By comparing two school shootings boasting perpetrators from differing backgronds, Newman turns to the community and society as a whole to identify what mkes a for a "school shooter profile." This is the more valuable work in peeling away the layers which constitute SR events and gives parents, educators and commuity leaders as a whole a blueprint to work from in keeping their community a "shooting safe" zone.
Sep 29, 2015 Crystal rated it really liked it
Shelves: nonfiction, 2015
I believe some aspects of this book are a little dated- most notably that these rampage shootings are rare. In fact, they are more frequent and have graduated to colleges and universities. Still, the rest of what Newman et al have to say make this worth reading. I wish it were required reading for anyone in education.
Aug 20, 2014 Melissa rated it liked it
Shelves: dnf
This is a very academic book. Well-researched and well-written, but dense for casual reading. The tables are awesome for a data dork like me. If I taught a class on the subject I would def use this as a textbook.
Mandy Weinman
Oct 29, 2015 Mandy Weinman rated it really liked it
This was a tough read - not the writing, but the subject matter. The writing was well done and kept me engaged - it was not dry. I loved that options for possible solutions are given at the end. This is a tough subject, but a necessary one to discuss.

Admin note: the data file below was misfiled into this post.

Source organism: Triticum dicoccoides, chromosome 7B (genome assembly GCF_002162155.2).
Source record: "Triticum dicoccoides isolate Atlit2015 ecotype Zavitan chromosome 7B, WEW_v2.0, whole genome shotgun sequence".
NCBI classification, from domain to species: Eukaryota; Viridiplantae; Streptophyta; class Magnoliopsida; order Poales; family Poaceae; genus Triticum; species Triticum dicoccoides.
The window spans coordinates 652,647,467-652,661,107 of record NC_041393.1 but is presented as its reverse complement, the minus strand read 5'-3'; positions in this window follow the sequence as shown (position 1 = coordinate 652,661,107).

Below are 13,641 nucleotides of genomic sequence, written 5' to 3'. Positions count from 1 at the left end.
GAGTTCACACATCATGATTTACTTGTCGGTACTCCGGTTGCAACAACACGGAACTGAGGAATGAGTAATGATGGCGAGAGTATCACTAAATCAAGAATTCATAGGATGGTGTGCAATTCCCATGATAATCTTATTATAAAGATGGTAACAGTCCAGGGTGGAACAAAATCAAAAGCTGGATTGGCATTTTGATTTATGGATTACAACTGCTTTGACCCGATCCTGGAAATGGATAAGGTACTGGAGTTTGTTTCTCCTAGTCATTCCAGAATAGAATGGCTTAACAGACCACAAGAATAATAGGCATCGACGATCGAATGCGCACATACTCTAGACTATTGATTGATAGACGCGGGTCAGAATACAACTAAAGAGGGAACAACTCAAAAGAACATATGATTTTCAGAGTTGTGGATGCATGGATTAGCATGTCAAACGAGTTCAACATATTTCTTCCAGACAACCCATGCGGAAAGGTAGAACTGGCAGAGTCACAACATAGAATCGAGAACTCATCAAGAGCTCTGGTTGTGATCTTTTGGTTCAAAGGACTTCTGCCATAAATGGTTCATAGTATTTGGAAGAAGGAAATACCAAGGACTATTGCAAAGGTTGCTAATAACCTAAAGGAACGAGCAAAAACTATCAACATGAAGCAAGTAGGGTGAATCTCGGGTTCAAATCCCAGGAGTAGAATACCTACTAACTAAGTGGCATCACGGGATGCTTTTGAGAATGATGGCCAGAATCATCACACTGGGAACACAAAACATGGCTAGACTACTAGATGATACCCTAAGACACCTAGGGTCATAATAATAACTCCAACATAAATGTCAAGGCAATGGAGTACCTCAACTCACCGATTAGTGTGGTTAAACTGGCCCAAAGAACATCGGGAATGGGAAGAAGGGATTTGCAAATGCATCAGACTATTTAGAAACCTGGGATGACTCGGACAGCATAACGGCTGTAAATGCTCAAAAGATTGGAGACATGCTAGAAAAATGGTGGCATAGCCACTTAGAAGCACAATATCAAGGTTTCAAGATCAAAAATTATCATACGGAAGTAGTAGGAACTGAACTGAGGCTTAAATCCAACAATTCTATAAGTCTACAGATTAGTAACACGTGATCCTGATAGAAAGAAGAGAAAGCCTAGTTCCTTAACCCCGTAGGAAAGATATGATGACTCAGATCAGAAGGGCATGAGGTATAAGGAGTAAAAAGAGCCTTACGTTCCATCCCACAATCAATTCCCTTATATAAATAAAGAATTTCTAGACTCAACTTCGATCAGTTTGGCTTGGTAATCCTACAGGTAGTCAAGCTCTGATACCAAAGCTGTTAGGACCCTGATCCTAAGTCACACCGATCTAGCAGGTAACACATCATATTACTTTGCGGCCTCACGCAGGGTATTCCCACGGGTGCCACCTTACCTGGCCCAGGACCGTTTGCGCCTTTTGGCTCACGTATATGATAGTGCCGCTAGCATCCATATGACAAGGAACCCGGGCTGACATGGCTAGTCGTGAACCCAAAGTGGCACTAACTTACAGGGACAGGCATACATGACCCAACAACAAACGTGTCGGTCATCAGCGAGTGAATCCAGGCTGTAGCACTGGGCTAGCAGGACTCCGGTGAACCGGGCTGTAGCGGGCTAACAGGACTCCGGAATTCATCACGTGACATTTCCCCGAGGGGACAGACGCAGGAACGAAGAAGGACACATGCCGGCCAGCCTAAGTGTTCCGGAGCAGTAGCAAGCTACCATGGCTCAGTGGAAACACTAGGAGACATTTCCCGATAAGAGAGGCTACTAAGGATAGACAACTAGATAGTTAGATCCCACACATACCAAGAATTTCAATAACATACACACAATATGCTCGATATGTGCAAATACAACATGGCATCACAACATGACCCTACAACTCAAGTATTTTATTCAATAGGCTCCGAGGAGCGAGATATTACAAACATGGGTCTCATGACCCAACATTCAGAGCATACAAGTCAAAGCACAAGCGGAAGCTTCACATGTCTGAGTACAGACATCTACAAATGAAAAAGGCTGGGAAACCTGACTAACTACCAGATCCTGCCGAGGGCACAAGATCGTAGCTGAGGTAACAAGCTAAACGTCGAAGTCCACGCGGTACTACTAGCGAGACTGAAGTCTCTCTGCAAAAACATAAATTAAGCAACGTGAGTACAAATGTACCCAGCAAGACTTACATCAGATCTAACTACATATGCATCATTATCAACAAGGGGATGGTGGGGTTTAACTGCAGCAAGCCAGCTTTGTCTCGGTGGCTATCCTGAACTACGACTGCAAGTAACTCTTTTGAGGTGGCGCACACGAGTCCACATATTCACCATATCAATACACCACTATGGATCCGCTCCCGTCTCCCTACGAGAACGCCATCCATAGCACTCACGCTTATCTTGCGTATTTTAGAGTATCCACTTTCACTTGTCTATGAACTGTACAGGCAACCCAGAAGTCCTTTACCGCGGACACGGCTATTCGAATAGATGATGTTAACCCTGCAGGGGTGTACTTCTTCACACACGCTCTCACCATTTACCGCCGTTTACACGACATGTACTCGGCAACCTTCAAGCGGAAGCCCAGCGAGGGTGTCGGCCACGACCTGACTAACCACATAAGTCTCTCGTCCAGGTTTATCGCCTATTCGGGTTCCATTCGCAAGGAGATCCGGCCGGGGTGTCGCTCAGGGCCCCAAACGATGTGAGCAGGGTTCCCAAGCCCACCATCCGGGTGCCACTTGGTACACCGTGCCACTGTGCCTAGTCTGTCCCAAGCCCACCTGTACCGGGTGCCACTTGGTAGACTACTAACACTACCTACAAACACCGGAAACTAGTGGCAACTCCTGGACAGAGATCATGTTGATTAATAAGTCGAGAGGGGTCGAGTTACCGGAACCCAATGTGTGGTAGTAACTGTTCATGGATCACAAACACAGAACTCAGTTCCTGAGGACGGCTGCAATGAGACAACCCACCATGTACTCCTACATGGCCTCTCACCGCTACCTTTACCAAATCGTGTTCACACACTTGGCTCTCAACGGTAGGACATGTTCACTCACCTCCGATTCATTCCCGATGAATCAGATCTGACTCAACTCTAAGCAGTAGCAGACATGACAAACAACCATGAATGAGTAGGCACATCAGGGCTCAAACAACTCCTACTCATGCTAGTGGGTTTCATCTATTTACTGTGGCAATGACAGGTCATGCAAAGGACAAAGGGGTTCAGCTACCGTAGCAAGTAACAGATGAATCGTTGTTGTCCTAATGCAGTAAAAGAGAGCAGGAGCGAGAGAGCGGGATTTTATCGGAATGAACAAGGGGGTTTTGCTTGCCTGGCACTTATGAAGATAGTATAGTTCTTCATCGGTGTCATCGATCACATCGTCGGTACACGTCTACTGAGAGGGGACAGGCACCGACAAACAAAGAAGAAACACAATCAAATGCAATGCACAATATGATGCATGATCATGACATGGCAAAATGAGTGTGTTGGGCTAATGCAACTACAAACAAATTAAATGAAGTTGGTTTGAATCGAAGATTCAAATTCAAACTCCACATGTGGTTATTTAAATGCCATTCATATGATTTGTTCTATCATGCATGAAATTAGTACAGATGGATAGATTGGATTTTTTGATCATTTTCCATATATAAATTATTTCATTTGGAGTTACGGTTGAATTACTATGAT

Jessica Scott
Mar 31, 2013 Jessica Scott rated it it was amazing
Fascinating look at systemic failure to identify those prone to this kind of violence. Very relevant to company commanders, oddly enough, to identify the problems in seeing their own soldiers accurately.
Apr 13, 2014 Cathy rated it liked it
Though their research was limited to two main schools with reference to others, I found the information to be helpful, particularly around social power systems in a community.
Dec 27, 2012 Ruth marked it as to-read
Don't necessarily 'want' to read this one so much as feel I need to. Maybe there's some sort of answer there.
Jami Dutcher
Apr 01, 2013 Jami Dutcher rated it really liked it
I think this book may have been more helpful if it included more of the schools and communities. This only covered 2 of the school shootings.
May 10, 2014 Megan rated it really liked it
I read this for my Fulbright research, and though it was a bleak read, I am glad to have gotten the writers' insights on the social milieu for school violence.
Raffaele rated it really liked it
May 12, 2008
Maya rated it really liked it
Jun 01, 2008
Mariah Kelley
Mariah Kelley rated it really liked it
Nov 09, 2011
Sara rated it liked it
Jun 12, 2014
Constance McKean
Constance McKean rated it really liked it
Mar 23, 2016
Luther Siler
Luther Siler rated it really liked it
Jul 11, 2014
Rickee1368 rated it liked it
Mar 02, 2016
Ashley Gay
Ashley Gay rated it it was amazing
Nov 10, 2014
jennifer rated it really liked it
Mar 29, 2015
Lindsey rated it really liked it
Dec 13, 2016
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Katherine Newman is Professor of Sociology and James Knapp Dean of the Krieger School of Arts and Sciences at Johns Hopkins University. Author of several books on middle class economic instability, urban poverty, and the sociology of inequality, she previously taught at the University of California (Berkeley), Columbia, Harvard, and Princeton.
More about Katherine S. Newman...